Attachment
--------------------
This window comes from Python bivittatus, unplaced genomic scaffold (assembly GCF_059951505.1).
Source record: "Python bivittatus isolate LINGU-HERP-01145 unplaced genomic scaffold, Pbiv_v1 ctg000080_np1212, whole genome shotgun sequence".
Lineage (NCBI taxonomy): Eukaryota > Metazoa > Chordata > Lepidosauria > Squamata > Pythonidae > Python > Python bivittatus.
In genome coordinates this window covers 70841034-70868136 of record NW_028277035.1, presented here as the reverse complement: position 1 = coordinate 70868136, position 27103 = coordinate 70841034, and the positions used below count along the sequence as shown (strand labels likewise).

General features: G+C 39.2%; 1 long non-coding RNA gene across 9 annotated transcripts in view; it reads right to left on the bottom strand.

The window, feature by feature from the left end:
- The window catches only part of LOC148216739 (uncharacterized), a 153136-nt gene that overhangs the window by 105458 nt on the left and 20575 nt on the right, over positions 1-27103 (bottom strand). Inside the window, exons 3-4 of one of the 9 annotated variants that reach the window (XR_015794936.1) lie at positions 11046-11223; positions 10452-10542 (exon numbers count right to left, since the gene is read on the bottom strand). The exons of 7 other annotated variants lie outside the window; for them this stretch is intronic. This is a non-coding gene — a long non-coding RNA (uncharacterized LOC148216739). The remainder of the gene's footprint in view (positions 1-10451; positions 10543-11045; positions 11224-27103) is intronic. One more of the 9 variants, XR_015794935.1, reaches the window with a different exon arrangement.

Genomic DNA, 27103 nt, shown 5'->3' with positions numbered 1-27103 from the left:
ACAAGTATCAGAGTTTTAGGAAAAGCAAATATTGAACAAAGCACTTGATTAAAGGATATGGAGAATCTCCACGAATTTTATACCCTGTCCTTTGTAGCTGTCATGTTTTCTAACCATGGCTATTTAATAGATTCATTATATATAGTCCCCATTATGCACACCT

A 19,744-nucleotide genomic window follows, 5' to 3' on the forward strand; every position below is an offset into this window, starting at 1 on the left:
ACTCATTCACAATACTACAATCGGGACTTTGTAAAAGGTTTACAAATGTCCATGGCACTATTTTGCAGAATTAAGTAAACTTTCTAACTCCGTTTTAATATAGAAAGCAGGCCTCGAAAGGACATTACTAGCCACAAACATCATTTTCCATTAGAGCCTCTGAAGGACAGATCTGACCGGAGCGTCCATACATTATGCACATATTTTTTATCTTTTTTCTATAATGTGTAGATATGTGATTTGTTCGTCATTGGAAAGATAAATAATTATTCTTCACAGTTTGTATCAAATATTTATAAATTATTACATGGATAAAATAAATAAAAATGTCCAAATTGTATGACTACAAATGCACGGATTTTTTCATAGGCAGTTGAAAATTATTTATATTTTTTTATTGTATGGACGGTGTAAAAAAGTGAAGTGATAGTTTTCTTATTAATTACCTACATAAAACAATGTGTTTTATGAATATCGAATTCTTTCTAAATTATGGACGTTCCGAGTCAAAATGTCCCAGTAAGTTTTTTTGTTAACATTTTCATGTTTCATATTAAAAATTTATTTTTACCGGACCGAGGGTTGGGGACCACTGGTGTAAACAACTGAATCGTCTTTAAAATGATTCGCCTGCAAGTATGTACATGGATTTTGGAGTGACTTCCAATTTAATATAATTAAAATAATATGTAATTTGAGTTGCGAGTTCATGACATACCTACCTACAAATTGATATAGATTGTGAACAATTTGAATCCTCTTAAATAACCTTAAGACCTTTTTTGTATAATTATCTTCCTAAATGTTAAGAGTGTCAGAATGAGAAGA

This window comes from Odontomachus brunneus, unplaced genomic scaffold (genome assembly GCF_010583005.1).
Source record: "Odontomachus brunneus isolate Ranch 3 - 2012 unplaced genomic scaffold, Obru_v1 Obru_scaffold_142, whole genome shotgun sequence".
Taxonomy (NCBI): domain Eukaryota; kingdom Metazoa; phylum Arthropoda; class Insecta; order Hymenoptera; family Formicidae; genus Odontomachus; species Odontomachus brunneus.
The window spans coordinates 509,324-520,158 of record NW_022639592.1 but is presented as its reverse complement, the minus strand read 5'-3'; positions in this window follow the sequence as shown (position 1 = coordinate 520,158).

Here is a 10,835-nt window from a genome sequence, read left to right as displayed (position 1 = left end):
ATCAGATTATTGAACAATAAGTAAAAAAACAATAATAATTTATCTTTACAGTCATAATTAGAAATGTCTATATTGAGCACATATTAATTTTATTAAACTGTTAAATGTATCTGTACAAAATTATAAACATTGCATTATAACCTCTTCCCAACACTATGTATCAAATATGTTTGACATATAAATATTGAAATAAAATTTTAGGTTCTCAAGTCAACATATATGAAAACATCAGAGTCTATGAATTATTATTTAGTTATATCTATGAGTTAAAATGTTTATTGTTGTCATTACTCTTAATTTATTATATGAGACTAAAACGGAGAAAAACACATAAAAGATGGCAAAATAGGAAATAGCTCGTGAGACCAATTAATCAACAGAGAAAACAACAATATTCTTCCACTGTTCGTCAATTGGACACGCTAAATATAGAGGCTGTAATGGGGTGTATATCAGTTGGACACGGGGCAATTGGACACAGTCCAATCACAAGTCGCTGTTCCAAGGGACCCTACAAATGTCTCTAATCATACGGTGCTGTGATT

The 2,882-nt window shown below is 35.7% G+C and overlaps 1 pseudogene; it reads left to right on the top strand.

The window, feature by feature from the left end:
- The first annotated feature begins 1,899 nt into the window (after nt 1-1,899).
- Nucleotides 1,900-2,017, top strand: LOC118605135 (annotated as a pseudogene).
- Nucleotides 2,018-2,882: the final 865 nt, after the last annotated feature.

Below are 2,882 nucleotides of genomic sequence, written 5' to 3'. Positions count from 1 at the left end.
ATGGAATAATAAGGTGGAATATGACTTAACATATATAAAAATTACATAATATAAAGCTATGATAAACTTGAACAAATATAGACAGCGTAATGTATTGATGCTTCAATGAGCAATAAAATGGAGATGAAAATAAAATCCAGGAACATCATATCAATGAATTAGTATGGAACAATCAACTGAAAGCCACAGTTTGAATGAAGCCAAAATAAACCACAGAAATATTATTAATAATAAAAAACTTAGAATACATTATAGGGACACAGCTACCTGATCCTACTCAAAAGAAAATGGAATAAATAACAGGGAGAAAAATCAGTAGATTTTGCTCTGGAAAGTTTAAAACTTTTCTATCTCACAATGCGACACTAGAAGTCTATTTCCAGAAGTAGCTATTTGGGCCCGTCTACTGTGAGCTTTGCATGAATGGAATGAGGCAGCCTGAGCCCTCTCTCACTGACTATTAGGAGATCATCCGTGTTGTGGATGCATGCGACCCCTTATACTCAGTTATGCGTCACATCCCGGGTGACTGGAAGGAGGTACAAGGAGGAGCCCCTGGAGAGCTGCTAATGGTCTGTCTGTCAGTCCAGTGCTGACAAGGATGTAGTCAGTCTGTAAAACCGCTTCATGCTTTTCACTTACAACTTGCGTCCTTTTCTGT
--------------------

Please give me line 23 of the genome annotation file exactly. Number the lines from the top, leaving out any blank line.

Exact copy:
Below are 2,882 nucleotides of genomic sequence, written 5' to 3'. Positions count from 1 at the left end.